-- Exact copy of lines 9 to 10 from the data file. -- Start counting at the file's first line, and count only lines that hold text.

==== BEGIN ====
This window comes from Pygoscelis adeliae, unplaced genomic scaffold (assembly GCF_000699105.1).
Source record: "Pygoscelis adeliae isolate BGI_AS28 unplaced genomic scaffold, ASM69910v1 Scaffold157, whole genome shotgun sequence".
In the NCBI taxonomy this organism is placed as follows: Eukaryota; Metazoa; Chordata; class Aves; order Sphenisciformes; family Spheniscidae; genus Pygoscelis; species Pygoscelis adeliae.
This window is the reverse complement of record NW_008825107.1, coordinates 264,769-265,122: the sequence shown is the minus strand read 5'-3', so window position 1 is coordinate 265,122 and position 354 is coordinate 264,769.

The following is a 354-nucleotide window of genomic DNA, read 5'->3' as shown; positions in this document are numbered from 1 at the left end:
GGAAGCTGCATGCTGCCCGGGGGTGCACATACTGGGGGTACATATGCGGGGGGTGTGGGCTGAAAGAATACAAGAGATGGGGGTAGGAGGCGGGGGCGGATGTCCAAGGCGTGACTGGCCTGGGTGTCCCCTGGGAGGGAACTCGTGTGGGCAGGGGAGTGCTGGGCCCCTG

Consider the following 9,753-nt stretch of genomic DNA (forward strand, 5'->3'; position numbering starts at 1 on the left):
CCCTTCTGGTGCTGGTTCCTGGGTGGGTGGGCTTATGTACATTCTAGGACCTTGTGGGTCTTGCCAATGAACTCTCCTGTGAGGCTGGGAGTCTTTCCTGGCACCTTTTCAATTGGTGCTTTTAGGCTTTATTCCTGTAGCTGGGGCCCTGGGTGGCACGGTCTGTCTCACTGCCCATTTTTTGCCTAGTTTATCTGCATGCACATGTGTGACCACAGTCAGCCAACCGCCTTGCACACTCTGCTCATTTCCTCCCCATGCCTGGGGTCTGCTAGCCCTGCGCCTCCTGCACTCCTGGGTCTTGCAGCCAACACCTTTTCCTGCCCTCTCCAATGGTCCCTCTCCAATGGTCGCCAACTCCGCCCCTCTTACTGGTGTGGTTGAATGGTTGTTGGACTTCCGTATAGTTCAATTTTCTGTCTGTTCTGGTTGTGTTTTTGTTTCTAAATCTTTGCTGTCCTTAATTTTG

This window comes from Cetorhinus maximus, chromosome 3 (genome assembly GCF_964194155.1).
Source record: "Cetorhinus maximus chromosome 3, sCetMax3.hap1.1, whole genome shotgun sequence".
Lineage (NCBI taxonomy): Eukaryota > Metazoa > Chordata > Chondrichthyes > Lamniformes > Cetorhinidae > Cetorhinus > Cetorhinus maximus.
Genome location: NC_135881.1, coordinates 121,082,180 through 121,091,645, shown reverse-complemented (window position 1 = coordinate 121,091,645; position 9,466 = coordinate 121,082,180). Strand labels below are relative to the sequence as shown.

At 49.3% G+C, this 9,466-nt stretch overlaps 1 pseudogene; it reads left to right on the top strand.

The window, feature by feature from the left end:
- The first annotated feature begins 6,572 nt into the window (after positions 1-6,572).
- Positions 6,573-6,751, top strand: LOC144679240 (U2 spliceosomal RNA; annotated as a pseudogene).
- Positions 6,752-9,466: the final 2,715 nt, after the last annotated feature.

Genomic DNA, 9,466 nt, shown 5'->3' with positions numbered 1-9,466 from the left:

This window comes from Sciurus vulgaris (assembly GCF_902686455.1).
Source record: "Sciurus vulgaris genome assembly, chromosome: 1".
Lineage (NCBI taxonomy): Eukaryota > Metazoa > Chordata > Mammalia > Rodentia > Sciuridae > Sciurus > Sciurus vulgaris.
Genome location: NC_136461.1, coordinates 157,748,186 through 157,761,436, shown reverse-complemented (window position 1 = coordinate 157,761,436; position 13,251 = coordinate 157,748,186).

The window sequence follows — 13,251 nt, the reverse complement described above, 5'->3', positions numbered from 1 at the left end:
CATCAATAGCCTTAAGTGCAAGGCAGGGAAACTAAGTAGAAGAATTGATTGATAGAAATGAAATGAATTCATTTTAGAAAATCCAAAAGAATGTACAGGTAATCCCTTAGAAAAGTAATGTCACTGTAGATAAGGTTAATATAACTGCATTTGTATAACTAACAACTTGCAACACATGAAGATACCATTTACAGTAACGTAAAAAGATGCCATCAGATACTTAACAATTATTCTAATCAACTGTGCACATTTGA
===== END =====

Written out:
This window comes from Cetorhinus maximus, chromosome 3 (genome assembly GCF_964194155.1).
Source record: "Cetorhinus maximus chromosome 3, sCetMax3.hap1.1, whole genome shotgun sequence".